For all the perceived inadequacies between the 1944 Act and Callaghan’s Ruskin speech (October 1976), the schools delivered. Over a quarter of a century, the social structure of Britain adapted to a post-industrial future.

An Orwellian truth

In a historical moment, Britain went from being predominantly blue-collar working-class, to white-collar middle-class. OK: there were exceptions — one example, because the UK’s energy needs were predicated to coal, we kept the colliery districts in a kind of industrial semi-servitude (albeit, one generally well-rewarded) far too long. Then Thatcher callously broke them, without offering alternatives.

Why was there no “alternative” to going down t’pit?

The real “fail” was Britain’s inability to devise any credible technical and technological education.  As Malcolm has argued here on several occasions, that is a chronic failure, and one identified over a century ago by George Bernard Shaw, among others.

Why the “fail”? Arguably, because the “toff schools” didn’t mess with anything that involved dirty hands; and what the “toffs” could pay for, the lower orders aspired to. Hence, with the rarest exceptions, the absence of that third element, technical education, in the implementing of Butler’s 1944 Act.

Two words for Gove-ernment:

Butt out.

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MRD still A

Here's to Mandy!Malcolm hopes nobody has forgotten MRDA. There’s a memory nudge on the right of this screen.

The delicious, delightful and definitely dangerous Mandy came instantly to mind after this, from the LibDem MP, John Leech (majority 1,894):

The government has published its mid-term report, and as expected Media coverage is naturally focusing on parts of the agreement that are not on track. However our own party analysis shows about 95% of the Coalition Agreement is on course.

The MTR also shows the huge extent of Liberal Democrat influence in Government. We have taken policies directly from the front page of our Manifesto and we are now delivering on them in Government.

Mr Leech then helpfully lists his Top 10 Liberal Democrat Achievements!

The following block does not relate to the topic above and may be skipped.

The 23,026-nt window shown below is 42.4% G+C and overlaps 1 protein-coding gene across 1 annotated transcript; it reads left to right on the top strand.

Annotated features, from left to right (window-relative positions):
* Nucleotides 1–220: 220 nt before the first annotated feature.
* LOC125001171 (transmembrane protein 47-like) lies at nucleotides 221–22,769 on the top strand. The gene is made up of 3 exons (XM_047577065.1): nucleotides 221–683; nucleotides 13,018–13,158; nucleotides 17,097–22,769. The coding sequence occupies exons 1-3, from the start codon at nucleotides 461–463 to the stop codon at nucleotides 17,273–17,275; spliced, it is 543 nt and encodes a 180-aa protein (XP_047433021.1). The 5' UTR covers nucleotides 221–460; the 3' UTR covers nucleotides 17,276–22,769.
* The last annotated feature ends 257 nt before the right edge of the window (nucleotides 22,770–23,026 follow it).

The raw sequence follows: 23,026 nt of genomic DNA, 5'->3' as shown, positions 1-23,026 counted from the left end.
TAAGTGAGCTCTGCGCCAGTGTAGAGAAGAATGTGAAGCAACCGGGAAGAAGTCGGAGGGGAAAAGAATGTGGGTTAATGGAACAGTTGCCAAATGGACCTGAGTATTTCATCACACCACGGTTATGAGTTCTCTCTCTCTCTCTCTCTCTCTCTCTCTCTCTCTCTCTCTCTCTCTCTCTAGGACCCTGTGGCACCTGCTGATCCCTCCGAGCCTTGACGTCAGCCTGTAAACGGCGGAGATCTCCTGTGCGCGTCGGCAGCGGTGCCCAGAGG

No: he doesn’t mention the double- or possibly treble-dip recession.

He doesn’t find space to mention £9,000 fees.

Minor stuff like that must be the delinquent 5%.

The LibDems are:

Delivering an extra £2.5 billion into schools!

That is despite:

the largest cut in education spending over a four-year period since the 1950s [Channel 4 News]


Funding for struggling schools has been slashed to cover a £1bn overspend in the academies programme [The Independent].

On Planet Leech the Lib Dems are:

Creating 1 million jobs and 1 million apprenticeships. 84% more apprenticeships in Manchester


Youth unemployment is lower than when we took office, thanks to our £1 billion Youth Contract, which gets young people off the dole and into work through apprenticeships, work placement or training.

Which runs the face of the reason of the Daily Telegraph:

The “bleak” outlook for young people is predicted within a new study by the Institute of Public Policy Research, which also expects long-term unemployment to near the 1m mark. Both figures would put hundreds of thousands of people at risk of permanent “scarring” in the labour market, the IPPR said…

The headline unemployment rate shows there are 2.56m unemployed people in Britain. But the consultancy report shows a further 3.05m are “under-employed” – desparate to find more work or longer hours but cannot – and a further 2.58m people are “economically inactive” but want a paid job.

The overall work shortage rate compared to the working age population is 23.8pc; three times higher than the official unemployment rate.

That, to some extent, trumps Stephanie Flanders’ wondering about the statistic that Britain’s finest economic brains simply cannot explain. Contrary to Leech’s cooking the books on youth unemployment:

Figures released today (16/11/11) show that the overall number of jobseekers allowance claimants has risen by 9,770 (13.5%) in Greater Manchester over the past year.

With national youth unemployment now past the 1 million mark, Greater Manchester saw a slight monthly rise in the number of claimants aged 16-24 of 180 (0.7%) to 27,080 – the highest level since youth unemployment peaked in the wake of the recession, and a level not seen since March 2010.

Memo to Mr Leech: the ConDems took over in May 2010.

Let’s not omit here Leech trumpeting that the LibDems:

 Secured the biggest ever cash rise in the full state pension, worth an extra £650 every year.

“Worth”, Mr Leech? Michael Meacher’s and the Kushners’ letter in today’s Guardian give chapter-and-verse of how ConDem policies are hurting. Or, specific to pensioners, there’s this: